Second, there is something very odd about the selectivity of the views that Perry discusses. His essay is not full text searchable, but so far as I can tell there is no extended discussion of the moral philosophers who have worked on the foundations of normativity and the on the question whether human rights can be affirmed from a plurality of moral and religious perspectives. For example, there is no discussion Christine Korsgaard, Tim Scanlon, John Rawls, Barbara Herman, or Stephen Darwall. Even more surprising, there is no discussion of the work of Philippa Foot and Michael Thompason on naturalist foundations for morality. When advancing a thesis as ambitious as the one Perry has enunciated, it would seem natural to take on those opposing theories that provide the best examples of the contrary view. Such examples can be found in contemporary work on political liberalism (Rawls), contratarian ethics (Scanlon, Darwall), neoKantianism (Korsgaard, Herman), or naturalist metaethics (Foot, Thompson). Of course, I would add contemporary work in the aretaic tradition (Hursthouse, Swanton). I simply cannot understand why Perry would fail to take this work into account.
Third, the form of Perry's argument has a quality that many will find disturbing and which suggests (to me) a lack of care on Perry's part in the use of language that may be viewed as disrespectful by those who sincerely believe that there are secular grounds for affirming human rights. If I might speak personally, it is my belief that even in scholarly discourse civility is a moral and political virtue. Thus, I attempt (not always sucessfully) to apply the "principle of charity in interpretation" to the views of those with whom I disagree. For example, I think it would be disrespectful to equate all religious views with the views of fanatics who reject the role of reason in discourse. (For more context, my views have been influenced by Rawls on the virtue of civility in political liberalism.) Similarly, some who hold secular worldviews might reasonably believe that Perry has failed to interpret their positions charitably and hence that Perry has failed to meet the obligations of civility that extend even to the sphere of scholarly discourse. This impression might be reinforced by Perry's use of language that seems to me, on the surface at least, to use sarcasm in expressing incredulity about secularist moral conceptions. After hearing from Perry, I should make it clear that I have no reason to believe that Perry was intentionally aiming at disrespect or that what I interpret as a lack of charity was intentional distortion on his part. These are sensitive matters, and I should be held to the same standard to which I hold others.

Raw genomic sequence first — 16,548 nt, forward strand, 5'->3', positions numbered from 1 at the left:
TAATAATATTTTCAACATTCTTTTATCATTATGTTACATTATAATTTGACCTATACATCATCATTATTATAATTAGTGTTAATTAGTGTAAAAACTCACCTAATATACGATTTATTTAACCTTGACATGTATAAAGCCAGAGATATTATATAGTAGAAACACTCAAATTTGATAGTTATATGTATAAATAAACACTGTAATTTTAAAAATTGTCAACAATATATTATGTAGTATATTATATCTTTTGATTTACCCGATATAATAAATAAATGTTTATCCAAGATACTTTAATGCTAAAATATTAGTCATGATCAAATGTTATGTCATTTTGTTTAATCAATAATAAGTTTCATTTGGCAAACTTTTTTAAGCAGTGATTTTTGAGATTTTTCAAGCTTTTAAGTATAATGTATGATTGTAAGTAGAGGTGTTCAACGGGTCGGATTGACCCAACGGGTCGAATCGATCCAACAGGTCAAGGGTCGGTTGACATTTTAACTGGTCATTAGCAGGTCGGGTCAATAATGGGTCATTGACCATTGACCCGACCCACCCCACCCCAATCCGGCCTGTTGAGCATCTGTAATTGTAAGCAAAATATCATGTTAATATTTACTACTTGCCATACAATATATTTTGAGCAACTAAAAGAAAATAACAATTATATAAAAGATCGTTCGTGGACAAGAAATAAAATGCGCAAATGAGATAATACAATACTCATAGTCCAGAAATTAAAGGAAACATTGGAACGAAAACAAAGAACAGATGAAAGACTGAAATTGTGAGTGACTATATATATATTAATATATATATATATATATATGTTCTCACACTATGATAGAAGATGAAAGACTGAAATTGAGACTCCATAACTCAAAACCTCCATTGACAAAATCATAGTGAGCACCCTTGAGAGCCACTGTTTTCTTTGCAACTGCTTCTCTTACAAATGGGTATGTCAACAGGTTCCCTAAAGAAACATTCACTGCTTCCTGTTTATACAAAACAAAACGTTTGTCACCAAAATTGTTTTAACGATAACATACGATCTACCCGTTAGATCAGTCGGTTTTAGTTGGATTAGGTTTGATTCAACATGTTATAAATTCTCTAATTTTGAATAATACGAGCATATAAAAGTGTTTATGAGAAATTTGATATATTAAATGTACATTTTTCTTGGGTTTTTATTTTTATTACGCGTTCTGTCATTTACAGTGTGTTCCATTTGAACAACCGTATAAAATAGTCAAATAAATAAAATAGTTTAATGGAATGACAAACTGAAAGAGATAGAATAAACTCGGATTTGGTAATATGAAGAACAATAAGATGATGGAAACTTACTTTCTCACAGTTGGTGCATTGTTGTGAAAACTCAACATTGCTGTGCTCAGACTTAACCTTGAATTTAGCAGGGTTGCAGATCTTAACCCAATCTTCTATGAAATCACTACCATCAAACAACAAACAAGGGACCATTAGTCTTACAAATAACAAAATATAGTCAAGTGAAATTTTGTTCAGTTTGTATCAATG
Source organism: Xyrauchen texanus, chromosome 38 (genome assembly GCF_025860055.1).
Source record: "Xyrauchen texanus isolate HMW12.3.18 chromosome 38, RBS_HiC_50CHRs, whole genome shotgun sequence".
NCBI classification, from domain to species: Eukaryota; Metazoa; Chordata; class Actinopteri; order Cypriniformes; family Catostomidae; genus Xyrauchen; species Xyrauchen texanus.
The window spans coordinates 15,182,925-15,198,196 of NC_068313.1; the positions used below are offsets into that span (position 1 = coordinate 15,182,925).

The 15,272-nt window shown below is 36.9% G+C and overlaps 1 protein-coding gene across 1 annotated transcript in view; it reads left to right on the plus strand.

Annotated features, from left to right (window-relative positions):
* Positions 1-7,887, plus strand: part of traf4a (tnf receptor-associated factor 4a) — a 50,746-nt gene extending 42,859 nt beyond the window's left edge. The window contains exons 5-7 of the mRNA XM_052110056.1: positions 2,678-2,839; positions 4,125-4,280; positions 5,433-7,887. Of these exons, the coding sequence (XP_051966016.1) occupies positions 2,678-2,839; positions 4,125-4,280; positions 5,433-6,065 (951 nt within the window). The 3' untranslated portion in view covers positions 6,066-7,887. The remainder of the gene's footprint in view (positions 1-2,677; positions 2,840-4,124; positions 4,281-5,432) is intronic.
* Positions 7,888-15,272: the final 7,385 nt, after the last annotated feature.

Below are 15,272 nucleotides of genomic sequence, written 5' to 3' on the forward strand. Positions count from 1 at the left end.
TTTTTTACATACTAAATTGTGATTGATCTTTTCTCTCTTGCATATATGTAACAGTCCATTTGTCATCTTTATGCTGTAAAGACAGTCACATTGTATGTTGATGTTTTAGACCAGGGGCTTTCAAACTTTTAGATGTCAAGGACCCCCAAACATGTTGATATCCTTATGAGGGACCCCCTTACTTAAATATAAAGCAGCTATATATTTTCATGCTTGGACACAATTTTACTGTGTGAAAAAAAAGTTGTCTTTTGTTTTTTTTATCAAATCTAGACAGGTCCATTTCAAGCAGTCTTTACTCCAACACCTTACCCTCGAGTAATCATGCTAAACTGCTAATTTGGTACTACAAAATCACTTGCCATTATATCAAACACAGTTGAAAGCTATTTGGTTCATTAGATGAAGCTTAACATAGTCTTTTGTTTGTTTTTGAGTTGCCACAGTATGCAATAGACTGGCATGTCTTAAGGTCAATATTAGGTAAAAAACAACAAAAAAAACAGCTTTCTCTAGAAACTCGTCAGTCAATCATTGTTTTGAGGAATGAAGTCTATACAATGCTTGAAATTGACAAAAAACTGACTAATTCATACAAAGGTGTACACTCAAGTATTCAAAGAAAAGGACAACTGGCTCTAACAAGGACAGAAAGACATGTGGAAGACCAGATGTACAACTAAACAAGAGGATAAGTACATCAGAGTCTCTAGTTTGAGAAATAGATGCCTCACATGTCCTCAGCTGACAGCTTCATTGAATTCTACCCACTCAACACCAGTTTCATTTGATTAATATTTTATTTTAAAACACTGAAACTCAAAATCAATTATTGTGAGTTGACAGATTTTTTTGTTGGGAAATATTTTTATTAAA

There is, of course, much more to say, but if I might be permitted to express my own view, it seems to me that Perry's skepticism about the possibility of a secularist normative grounding for human rights is not well supported by the arguments that he offers.